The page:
A ninth-grade student at a Sylmar junior high school stabbed his teacher in the back Monday while being disciplined in class for using profanity, Los Angeles police said.
The Olive Vista Junior High teacher, 37-year-old Cynthia Edwards of Palmdale, was in stable condition after a three-inch knife blade, embedded to the hilt in the back of her shoulder, was removed at Holy Cross Medical Center in Mission Hills, hospital officials said. No vital organs were damaged, they added.
The 15-year-old, ninth-grade student had a history of troubles with Edwards and other teachers and had been transferred to Olive Vista because of disciplinary problems, authorities said.
He surrendered to school administrators shortly after the stabbing at 1:15 p.m.
Assault With Deadly Weapon
Police said the Pacoima youth will be held at the Sylmar Juvenile Hall, where he was booked for investigation of assault with a deadly weapon.
Lt. Bernard D. Conine said Edwards called the teen-ager to the front of the classroom because he had disrupted the English class of about 25 students.
“He used profanity,” Conine said. “She was writing him up. When the teacher turned away she was stabbed in the back.”
A classmate who asked not to be identified said she believed that the student had not completed an assignment and became abusive when Edwards chastised him.
Edwards was sitting at her desk when the boy walked up and stood behind her, the witness said. Moments later, Edwards cried out, “He hit me!” and then realized that she had been stabbed.
“It was so strange,” said the student, who did not see the actual attack. “This is not a bad school. But this is hard to believe.”
Ran From Class
Many of the students panicked and ran from the classroom yelling that their teacher had been stabbed, officials said. A teacher from an adjacent classroom ran in and, along with other students, comforted Edwards, who lay on the floor until an ambulance arrived.
“The kids were pretty good,” Assistant Principal Linda Hosford said. “They were naturally upset. But they tried to take care of her.”
School officials made a general announcement to the faculty and student body about the incident, and classes at the school at 14600 Tyler St. resumed.
Officials said they will offer counseling today to any student who requests such help.
Edwards has been at Olive Vista for one year. School officials said she taught elsewhere in the Los Angeles Unified School District for years, but further details were not available.
District officials described her as a well-respected, veteran instructor.
At the time she was stabbed, Edwards was writing a “referral” for the student, police said.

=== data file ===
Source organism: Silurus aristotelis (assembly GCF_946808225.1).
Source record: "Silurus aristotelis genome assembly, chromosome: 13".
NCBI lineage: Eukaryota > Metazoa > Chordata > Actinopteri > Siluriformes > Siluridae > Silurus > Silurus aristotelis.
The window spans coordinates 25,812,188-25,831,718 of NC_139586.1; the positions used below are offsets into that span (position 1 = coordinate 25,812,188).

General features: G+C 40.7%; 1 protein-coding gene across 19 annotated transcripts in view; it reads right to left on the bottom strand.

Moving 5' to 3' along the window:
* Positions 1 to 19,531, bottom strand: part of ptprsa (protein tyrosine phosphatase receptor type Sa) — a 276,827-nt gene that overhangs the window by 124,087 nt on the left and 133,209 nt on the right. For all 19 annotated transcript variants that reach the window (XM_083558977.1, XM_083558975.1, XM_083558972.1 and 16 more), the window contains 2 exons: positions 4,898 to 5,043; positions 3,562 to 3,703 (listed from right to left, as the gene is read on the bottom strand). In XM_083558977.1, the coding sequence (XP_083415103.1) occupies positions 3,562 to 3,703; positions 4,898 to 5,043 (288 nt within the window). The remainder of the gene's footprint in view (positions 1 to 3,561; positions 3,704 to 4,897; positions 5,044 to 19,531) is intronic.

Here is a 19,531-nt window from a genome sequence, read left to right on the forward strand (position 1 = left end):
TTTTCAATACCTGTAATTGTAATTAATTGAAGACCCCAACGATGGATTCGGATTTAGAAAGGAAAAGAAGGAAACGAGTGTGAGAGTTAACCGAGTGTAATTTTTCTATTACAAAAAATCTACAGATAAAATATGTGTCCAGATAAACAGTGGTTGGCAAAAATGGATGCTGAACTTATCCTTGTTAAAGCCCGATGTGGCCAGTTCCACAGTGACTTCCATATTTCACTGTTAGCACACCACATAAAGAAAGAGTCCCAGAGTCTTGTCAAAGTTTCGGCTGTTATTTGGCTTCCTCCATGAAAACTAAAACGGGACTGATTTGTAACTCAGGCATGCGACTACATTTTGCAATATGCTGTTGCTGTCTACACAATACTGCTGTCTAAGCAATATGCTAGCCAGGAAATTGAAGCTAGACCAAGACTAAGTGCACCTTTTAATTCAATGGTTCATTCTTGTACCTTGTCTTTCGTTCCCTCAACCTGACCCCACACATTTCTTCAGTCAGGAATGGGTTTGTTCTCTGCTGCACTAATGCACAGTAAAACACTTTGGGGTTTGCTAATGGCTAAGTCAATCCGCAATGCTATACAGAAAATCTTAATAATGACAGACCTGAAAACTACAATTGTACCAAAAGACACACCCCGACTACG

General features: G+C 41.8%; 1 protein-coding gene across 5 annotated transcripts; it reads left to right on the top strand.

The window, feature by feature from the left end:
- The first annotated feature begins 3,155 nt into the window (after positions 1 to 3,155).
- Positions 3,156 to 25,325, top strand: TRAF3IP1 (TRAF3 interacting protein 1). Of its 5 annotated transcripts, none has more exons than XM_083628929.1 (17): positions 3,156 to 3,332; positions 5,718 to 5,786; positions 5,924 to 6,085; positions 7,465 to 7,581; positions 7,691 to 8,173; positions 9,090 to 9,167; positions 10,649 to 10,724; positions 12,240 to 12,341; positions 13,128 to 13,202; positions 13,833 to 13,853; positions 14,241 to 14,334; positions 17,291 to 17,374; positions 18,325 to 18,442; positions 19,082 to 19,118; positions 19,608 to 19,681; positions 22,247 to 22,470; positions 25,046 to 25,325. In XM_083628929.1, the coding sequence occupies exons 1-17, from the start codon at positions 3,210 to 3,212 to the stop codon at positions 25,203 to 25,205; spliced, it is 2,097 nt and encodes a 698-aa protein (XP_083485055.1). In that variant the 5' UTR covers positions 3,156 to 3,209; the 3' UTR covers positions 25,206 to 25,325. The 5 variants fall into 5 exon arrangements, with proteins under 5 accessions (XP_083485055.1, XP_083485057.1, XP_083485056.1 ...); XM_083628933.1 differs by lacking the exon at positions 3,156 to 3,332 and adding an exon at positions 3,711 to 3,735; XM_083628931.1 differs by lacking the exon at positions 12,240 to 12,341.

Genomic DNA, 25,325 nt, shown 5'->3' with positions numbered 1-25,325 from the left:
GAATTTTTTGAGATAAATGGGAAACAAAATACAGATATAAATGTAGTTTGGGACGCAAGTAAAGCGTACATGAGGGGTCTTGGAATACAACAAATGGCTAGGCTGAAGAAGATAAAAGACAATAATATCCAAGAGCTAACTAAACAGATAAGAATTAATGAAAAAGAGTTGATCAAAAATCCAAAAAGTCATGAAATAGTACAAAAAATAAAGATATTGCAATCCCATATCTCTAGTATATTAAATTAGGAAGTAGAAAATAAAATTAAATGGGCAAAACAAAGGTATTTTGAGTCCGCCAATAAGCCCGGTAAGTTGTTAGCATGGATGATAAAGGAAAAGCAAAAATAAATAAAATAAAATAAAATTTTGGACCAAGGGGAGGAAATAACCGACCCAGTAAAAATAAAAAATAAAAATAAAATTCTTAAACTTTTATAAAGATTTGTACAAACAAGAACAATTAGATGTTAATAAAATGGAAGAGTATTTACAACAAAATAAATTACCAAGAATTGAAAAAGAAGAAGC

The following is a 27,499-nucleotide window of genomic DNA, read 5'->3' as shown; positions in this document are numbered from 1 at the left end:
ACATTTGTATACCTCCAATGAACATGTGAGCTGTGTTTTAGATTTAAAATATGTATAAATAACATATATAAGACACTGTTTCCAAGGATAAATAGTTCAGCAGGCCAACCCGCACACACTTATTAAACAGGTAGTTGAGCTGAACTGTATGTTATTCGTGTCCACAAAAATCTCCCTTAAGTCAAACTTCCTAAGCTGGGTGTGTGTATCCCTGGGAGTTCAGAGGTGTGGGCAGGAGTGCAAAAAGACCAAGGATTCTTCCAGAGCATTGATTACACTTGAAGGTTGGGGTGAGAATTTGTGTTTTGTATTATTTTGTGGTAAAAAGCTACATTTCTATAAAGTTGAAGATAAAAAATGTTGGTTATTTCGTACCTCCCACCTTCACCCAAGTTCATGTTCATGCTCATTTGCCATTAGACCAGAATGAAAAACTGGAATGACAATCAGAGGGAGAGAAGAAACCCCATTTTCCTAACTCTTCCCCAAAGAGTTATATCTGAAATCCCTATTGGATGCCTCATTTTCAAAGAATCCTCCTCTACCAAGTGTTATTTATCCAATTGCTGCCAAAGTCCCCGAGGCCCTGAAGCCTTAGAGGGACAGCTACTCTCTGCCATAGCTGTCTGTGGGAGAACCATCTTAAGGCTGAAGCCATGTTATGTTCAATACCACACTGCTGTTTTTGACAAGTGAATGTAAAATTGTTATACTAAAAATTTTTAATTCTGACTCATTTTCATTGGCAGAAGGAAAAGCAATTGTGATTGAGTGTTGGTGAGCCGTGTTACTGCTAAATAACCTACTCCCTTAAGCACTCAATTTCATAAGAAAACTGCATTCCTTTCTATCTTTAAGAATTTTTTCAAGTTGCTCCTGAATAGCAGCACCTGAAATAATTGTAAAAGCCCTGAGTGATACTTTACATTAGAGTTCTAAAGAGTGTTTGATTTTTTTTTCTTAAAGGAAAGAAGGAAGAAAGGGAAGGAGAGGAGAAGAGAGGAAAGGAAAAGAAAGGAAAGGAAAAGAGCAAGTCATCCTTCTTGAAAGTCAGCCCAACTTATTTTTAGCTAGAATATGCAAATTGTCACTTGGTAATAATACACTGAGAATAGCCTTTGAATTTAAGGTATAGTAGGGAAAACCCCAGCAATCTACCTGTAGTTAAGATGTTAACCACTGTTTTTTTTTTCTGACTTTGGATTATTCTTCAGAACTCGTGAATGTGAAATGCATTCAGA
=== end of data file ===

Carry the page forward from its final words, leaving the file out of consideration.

Common Disciplinary Action
School officials said a referral is a common disciplinary action in which a student who is disruptive in class is sent to the school’s referral room for the remainder of the class. In the referral room, the student is monitored by another teacher. When the next class period begins, the student can return to his normal schedule.
Assistant Schools Supt. Gabe Cortina said a referral is “pretty minor” and he was surprised by the student’s response.
“It is rather bizarre behavior,” Cortina said.
Cortina said he did not know when the student had transferred to Olive Vista and would not reveal the name of his former school or what problems, if any, he might have had there.
School officials said the boy previously had been disciplined and counseled by Edwards because of behavioral problems.
Cortina said the boy also had “family problems,” but would not elaborate.
‘Lot of Problems’
“He’s had a lot of problems with maturity and focusing on class,” Cortina said. “But there was never anything this serious before.”
School officials and police said the student had no known gang affiliation. They said that while it was unknown how long he had been carrying the weapon on campus, he had never been caught with a weapon before.
Several students who know the youth described him as a friendly boy who did not like class work, but enjoyed sports, particularly basketball. Most expressed shock upon learning that he was accused of stabbing a teacher or that he even carried a weapon.
“He always seemed real cool, like a normal kid,” said Mario Alcazar, 14. “He’d get mad at teachers, but you don’t stab them.”
Assistant Principal John McLaughlin said Olive Vista has a good safety record for both students and teachers.
“It’s a safe place, it’s a Valley school,” he said.
Weapons Rarely Found
Officials said they could not speculate on how many students in the school of 1,600 might carry weapons on campus. Though records on how many weapons have been seized at the school were not immediately available, officials said weapons are rarely found on the campus.
“We can’t systematically search kids every single day,” Cortina said. “We try to be alert. This is generally a very safe campus. This is an exception.”
On May 3, 1988, two Olive Vista students were shot near the school and seriously injured. In that incident two gang members, who did not attend the school, drove by the school and fired a gun into a crowd of students walking home after classes.
On Monday, as reporters and camera crews moved down the hallways after the school day ended, some students worried that the two incidents will give Olive Vista an undeserved black eye.
“People are going to look at the shooting and stabbing and think this is a bad school,” one student said to a friend. “But it’s not.”